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What’s a Graph Neural Network?

A short introduction to Graph Neural Networks through a spectral lens.


Samuel Vaiter


February 15, 2024

There is a lot of expository materials on Graph Neural Networks (GNNs) out there. I want here to focus on a short “mathematical” introduction to it, in the sense to quickly arrive to the concept of equivariance and invariance to permutations, and how GNNs are designed to deal with it, in order to discuss in a future post our work (Keriven, Bietti, and Vaiter 2020) on the convergence of GNNs to some “continuous” limit when the number of nodes goes to infinity.


GNNs are deep architectures designed to be invariant (graph classification) or equivariant (node classification) to the permutation of the vertices of the graph


Graphs are ubiquitous structure1 in mathematics and computer science. Graphs may represent several interactions, such as brain connectivity, computer graphic meshes, protein interactions or social networks. In its most elementary definition, a graph is a couple \(G = (V,E)\) where \(V\) is a finite set of vertices or nodes \(V = \{ v_{1}, \dots, v_{n} \}\), and \(E\) is a subset of the unordered pairs \(\mathcal{P}_{2}(V)\) of \(V\), called edges \(E = \{ e_{i_{1}j_{1}}, \dots, e_{i_{m}j_{m}} \} \subseteq \mathcal{P}_{2}(V)\).

G 1 1 4 4 1--4 5 5 1--5 2 2 2--5 6 6 2--6 3 3 3--4 3--6
Figure 1: A bipartite graph on \(\{1,\dots,6\}\).

Beyond this formalism, it is quite frequent to enumerate the vertices \(1, \dots, n\) and consider the associated adjacency matrix \(A \in \mathbb{R}^{n \times n}\) defined by \(A = (a_{i,j})_{1 \leq i,j \leq n}\) where \[ a_{i,j} = \begin{cases} 1 & \text{if } i \sim j,\\ 0 & \text{otherwise.} \end{cases} \] where \(i \sim j\) means that there is an edge between \(i\) and \(j\). Note that \(A\) is a real symmetric matrix.

The graph in Figure 1 can be represented by the adjacency matrix \[ A = \begin{pmatrix} 0 & 0 & 0 & 1 & 1 & 0\\ 0 & 0 & 0 & 0 & 1 & 1\\ 0 & 0 & 0 & 1 & 0 & 1\\ 1 & 0 & 1 & 0 & 0 & 0\\ 1 & 1 & 0 & 0 & 0 & 0\\ 0 & 1 & 1 & 0 & 0 & 0 \end{pmatrix}. \]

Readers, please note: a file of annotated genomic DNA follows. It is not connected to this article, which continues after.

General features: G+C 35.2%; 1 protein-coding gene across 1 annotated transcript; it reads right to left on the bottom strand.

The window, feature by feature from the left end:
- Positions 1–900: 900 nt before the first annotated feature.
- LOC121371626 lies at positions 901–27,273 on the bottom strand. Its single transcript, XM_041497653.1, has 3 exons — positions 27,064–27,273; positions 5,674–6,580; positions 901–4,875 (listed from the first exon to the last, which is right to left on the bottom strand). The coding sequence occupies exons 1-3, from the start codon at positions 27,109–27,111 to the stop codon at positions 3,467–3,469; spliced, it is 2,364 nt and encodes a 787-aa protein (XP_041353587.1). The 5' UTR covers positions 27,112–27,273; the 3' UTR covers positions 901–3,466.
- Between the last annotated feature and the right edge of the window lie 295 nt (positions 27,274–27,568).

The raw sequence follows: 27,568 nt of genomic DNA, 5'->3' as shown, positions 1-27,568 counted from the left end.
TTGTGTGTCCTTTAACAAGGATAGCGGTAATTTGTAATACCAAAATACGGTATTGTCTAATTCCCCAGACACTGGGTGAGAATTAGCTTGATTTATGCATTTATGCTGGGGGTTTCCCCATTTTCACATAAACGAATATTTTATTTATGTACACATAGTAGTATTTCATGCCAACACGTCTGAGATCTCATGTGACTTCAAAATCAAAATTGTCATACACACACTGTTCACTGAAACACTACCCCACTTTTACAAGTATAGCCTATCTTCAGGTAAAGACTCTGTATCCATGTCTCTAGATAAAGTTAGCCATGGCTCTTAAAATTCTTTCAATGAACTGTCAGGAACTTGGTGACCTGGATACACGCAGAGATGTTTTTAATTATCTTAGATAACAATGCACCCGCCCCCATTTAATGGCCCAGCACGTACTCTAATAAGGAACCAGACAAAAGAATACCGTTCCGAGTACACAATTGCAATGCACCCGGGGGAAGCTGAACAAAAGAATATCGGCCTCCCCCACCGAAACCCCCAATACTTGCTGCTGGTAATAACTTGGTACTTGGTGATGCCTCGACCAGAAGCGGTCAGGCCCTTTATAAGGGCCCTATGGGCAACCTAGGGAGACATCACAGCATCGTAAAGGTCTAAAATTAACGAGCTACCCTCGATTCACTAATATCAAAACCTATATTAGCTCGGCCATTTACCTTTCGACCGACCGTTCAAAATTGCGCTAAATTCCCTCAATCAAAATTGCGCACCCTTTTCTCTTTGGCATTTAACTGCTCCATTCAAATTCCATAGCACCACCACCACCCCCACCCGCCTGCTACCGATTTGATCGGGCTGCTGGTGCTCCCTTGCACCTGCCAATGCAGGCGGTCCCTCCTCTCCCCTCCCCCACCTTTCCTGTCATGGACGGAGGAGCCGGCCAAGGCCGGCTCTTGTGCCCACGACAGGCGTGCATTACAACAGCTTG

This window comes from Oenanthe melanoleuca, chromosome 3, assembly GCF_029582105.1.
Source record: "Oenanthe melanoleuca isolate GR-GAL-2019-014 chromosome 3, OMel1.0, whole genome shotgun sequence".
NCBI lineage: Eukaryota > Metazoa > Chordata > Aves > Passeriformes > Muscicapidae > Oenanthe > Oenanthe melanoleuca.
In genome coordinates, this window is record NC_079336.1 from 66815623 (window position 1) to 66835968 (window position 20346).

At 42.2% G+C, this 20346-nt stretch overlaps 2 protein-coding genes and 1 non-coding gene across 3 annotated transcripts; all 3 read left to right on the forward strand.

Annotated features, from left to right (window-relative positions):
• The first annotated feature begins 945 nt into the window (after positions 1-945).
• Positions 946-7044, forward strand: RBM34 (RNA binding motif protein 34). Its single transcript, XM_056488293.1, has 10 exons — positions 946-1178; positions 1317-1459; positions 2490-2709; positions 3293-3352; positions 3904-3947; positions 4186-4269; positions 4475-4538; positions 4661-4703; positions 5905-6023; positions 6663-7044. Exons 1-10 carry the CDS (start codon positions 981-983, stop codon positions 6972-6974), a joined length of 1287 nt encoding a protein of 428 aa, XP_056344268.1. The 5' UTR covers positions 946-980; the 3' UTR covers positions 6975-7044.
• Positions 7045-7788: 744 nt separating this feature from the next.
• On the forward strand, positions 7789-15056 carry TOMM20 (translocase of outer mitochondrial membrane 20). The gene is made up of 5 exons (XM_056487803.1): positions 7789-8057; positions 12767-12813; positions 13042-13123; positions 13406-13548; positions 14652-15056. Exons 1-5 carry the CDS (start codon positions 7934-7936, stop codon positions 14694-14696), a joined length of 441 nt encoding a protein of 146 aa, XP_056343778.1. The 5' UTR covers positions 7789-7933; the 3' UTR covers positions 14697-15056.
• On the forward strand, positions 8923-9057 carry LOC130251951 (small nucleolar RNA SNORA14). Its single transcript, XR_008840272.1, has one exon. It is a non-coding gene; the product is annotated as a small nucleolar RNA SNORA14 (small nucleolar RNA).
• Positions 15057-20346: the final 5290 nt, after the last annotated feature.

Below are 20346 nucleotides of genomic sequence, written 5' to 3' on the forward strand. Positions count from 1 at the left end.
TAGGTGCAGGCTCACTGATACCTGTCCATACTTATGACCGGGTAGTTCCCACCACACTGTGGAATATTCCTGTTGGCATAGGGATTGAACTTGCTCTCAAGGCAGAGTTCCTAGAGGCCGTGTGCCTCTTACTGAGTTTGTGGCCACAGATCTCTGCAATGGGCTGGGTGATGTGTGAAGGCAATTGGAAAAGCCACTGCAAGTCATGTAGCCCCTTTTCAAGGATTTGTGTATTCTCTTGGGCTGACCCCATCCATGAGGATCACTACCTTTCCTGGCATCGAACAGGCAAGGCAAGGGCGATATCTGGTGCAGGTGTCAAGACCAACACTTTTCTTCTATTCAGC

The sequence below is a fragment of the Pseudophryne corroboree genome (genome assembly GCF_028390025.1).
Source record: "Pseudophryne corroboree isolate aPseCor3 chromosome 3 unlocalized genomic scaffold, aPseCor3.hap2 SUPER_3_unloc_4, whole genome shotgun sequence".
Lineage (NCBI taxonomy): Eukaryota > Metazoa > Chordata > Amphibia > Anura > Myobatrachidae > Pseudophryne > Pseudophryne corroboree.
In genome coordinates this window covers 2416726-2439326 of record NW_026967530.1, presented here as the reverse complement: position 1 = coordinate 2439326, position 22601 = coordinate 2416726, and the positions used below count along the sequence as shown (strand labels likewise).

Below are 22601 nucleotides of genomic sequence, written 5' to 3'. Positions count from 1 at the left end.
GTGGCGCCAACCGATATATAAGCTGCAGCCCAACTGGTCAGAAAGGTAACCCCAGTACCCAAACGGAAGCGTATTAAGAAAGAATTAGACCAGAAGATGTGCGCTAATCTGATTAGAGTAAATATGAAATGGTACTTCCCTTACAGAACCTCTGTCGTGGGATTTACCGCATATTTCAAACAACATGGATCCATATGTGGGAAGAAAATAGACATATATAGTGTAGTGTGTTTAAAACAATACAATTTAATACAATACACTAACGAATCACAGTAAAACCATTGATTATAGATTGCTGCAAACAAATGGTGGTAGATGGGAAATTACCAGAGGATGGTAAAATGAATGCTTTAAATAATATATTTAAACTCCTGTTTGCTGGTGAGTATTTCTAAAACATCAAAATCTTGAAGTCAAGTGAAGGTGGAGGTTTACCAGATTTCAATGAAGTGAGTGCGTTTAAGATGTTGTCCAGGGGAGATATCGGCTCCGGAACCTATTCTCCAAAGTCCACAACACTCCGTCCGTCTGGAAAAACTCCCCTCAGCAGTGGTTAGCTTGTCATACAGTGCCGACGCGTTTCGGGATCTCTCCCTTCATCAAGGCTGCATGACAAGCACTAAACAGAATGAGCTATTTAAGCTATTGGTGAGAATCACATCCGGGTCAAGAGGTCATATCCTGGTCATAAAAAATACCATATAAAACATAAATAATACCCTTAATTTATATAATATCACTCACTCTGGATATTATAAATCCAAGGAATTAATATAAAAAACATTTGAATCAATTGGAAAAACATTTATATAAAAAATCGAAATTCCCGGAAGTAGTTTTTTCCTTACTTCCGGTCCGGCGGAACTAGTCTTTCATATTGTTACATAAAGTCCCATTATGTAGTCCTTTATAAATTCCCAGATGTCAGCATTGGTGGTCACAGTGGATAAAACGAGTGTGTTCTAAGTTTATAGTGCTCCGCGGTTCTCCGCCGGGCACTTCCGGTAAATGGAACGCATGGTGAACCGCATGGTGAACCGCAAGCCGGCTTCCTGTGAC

A popular way to encode it concretely on a computer is to use the so-called adjacency list, that we can represent mathematically speaking as a couple \(G = (V, \mathcal{N})\) where \(V\) is a finite set and \(\mathcal{N} : V \to \mathcal{P}_2(V)\) is the neighbor function such \(j \in \mathcal{N}(i)\) if, and only if, \(\{i,j\} \in E\).

The graph in Figure 1 can be represented by the adjacency list \[ \begin{aligned} 1 &\mapsto \{4,5\}, 2 \mapsto \{5,6\}, 3 \mapsto \{4,6\},\\ 4 &\mapsto \{1,3\}, 5 \mapsto \{1,2\}, 6 \mapsto \{2,3\}. \end{aligned} \]

We also say that a vertex \(i\) has a degree \(d_{i}\) of \(k\) when it has exactly \(k\) neighbors. Alternatively, \(d_{i}\) is defined as the cardinal of \(\mathcal{N}(i)\).

Note that when speaking about graphs, one might also think of more general structures such as

  • Digraphs (directed graphs) where \(E\) is not a subset of \(\mathcal{P}_{2}(V)\) but a subset of \(V \times V\);
  • Graphs with self-loop, i.e., \(E \subseteq \mathcal{P}_{2}(V) \cup V\);
  • Multi/Hyper-graph where \(E\) might have repeated edges;
  • or quivers, i.e., multi-digraphs, etc.

Another important generalization is the consideration of weighted (di)graph where instead of dealing with a couple \(G = (V,E)\), we add a (symmetric if undirected) function \(\omega: V \times V \to \mathbb{R}_{>0}\). It is then common to use the weighted adjacency matrix \(A^{\omega}\) and weighted degree \(d_{i}^{\omega}\), defined as \[ a_{i,j}^{\omega} = \begin{cases} \omega(i,j) & \text{if } i \sim j,\\ 0 & \text{otherwise,} \end{cases} \quad \text{ and } d_{i}^{\omega} = \sum_{j \in \mathcal{N}(i)} \omega(\omega_{i,j}) . \] Note that we recover the standard definition of a unweighted graph if \(\omega_{i,j} = 1\) when \(i \sim j\).

Graphs in supervised learning

As a reminder, we typically say that we are performing supervised learning when we have access to a training set \[ \mathcal{T} = \{ x_{i}, y_{i} \}_{i=1}^{n} \in (\mathcal{X} \times \mathcal{Y}) \sim \mu \quad \text{i.i.d.} , \] where \(\mu\) is a probability measure over \(\mathcal{X} \times \mathcal{Y}\). The goal is to learn from it a function \(\Phi : \mathcal{X} \to \mathcal{Y}\) that generalize well in the sense that for \((x,y) \sim \mu\), \(\Phi(x) \approx y\). This is typically – but not only – achieved using Empirical Risk Minimization (ERM), that is solving the minimizing problem \[ \arg\min_{\Phi \in \mathfrak{F}} \frac{1}{n} \sum_{i=1}^{n} \mathcal{L}(y_{i}, \Phi(x_{i})) , \] where \(\mathcal{L} : \mathcal{Y} \times \mathcal{Y}\) is an adequate loss function, e.g, the \(\ell^{2}\) loss \(\mathcal{L}(y,y') = \| y - y' \|_{2}^{2}\), and \(\mathfrak{F}\) is a candidate set of function \(\mathfrak{F} \subseteq \mathcal{Y}^{\mathcal{X}}\). Modern (deep) learning is often considered in the interpolating regime, i.e., we seek highly parameterized models where the \(\Phi\) is expected to achieve a 0-error on the training set: \(\forall i \in \{ 1,\dots,n \}\), \(\Phi(x_{i}) = y_{i}\).